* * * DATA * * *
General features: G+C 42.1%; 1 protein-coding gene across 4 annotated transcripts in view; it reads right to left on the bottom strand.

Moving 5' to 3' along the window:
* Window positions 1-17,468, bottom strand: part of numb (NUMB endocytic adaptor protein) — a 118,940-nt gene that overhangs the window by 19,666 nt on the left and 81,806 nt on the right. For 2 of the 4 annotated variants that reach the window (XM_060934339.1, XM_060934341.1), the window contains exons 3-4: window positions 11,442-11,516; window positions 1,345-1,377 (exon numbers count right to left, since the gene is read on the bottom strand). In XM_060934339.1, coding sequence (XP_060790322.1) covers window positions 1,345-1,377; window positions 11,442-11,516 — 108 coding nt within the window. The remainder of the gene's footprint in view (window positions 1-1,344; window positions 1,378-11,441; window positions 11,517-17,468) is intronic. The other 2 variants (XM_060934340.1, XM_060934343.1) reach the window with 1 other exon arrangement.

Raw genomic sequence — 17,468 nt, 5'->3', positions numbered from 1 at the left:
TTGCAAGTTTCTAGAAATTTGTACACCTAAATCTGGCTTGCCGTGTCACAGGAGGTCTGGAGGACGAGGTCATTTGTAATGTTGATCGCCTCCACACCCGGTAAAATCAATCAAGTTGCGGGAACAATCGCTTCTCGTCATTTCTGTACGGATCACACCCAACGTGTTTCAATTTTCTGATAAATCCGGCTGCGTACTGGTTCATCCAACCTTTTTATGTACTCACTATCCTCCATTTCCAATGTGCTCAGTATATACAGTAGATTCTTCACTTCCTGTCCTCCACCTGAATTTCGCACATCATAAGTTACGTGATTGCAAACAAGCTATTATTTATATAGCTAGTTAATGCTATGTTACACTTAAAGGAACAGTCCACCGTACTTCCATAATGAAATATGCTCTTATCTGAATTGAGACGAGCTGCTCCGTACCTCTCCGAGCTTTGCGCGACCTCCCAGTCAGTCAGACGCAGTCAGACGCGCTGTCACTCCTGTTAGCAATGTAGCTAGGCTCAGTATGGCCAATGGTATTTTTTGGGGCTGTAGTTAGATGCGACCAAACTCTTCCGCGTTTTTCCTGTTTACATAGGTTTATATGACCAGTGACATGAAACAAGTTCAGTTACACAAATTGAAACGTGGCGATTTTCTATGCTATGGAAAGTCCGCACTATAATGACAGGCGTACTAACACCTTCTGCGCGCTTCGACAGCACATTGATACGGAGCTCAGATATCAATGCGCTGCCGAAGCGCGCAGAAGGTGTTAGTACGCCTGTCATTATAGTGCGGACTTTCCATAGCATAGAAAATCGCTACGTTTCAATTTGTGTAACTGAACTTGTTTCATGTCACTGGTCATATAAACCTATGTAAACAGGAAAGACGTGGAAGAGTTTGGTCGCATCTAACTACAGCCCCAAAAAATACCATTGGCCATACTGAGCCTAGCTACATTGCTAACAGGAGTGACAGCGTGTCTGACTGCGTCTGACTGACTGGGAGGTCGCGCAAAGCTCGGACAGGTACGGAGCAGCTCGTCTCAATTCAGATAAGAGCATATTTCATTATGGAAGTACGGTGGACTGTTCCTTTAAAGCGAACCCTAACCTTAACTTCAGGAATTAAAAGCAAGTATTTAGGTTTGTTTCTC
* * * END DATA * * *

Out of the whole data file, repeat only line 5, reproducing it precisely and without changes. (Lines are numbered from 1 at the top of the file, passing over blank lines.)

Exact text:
TTGCAAGTTTCTAGAAATTTGTACACCTAAATCTGGCTTGCCGTGTCACAGGAGGTCTGGAGGACGAGGTCATTTGTAATGTTGATCGCCTCCACACCCGGTAAAATCAATCAAGTTGCGGGAACAATCGCTTCTCGTCATTTCTGTACGGATCACACCCAACGTGTTTCAATTTTCTGATAAATCCGGCTGCGTACTGGTTCATCCAACCTTTTTATGTACTCACTATCCTCCATTTCCAATGTGCTCAGTATATACAGTAGATTCTTCACTTCCTGTCCTCCACCTGAATTTCGCACATCATAAGTTACGTGATTGCAAACAAGCTATTATTTATATAGCTAGTTAATGCTATGTTACACTTAAAGGAACAGTCCACCGTACTTCCATAATGAAATATGCTCTTATCTGAATTGAGACGAGCTGCTCCGTACCTCTCCGAGCTTTGCGCGACCTCCCAGTCAGTCAGACGCAGTCAGACGCGCTGTCACTCCTGTTAGCAATGTAGCTAGGCTCAGTATGGCCAATGGTATTTTTTGGGGCTGTAGTTAGATGCGACCAAACTCTTCCGCGTTTTTCCTGTTTACATAGGTTTATATGACCAGTGACATGAAACAAGTTCAGTTACACAAATTGAAACGTGGCGATTTTCTATGCTATGGAAAGTCCGCACTATAATGACAGGCGTACTAACACCTTCTGCGCGCTTCGACAGCACATTGATACGGAGCTCAGATATCAATGCGCTGCCGAAGCGCGCAGAAGGTGTTAGTACGCCTGTCATTATAGTGCGGACTTTCCATAGCATAGAAAATCGCTACGTTTCAATTTGTGTAACTGAACTTGTTTCATGTCACTGGTCATATAAACCTATGTAAACAGGAAAGACGTGGAAGAGTTTGGTCGCATCTAACTACAGCCCCAAAAAATACCATTGGCCATACTGAGCCTAGCTACATTGCTAACAGGAGTGACAGCGTGTCTGACTGCGTCTGACTGACTGGGAGGTCGCGCAAAGCTCGGACAGGTACGGAGCAGCTCGTCTCAATTCAGATAAGAGCATATTTCATTATGGAAGTACGGTGGACTGTTCCTTTAAAGCGAACCCTAACCTTAACTTCAGGAATTAAAAGCAAGTATTTAGGTTTGTTTCTC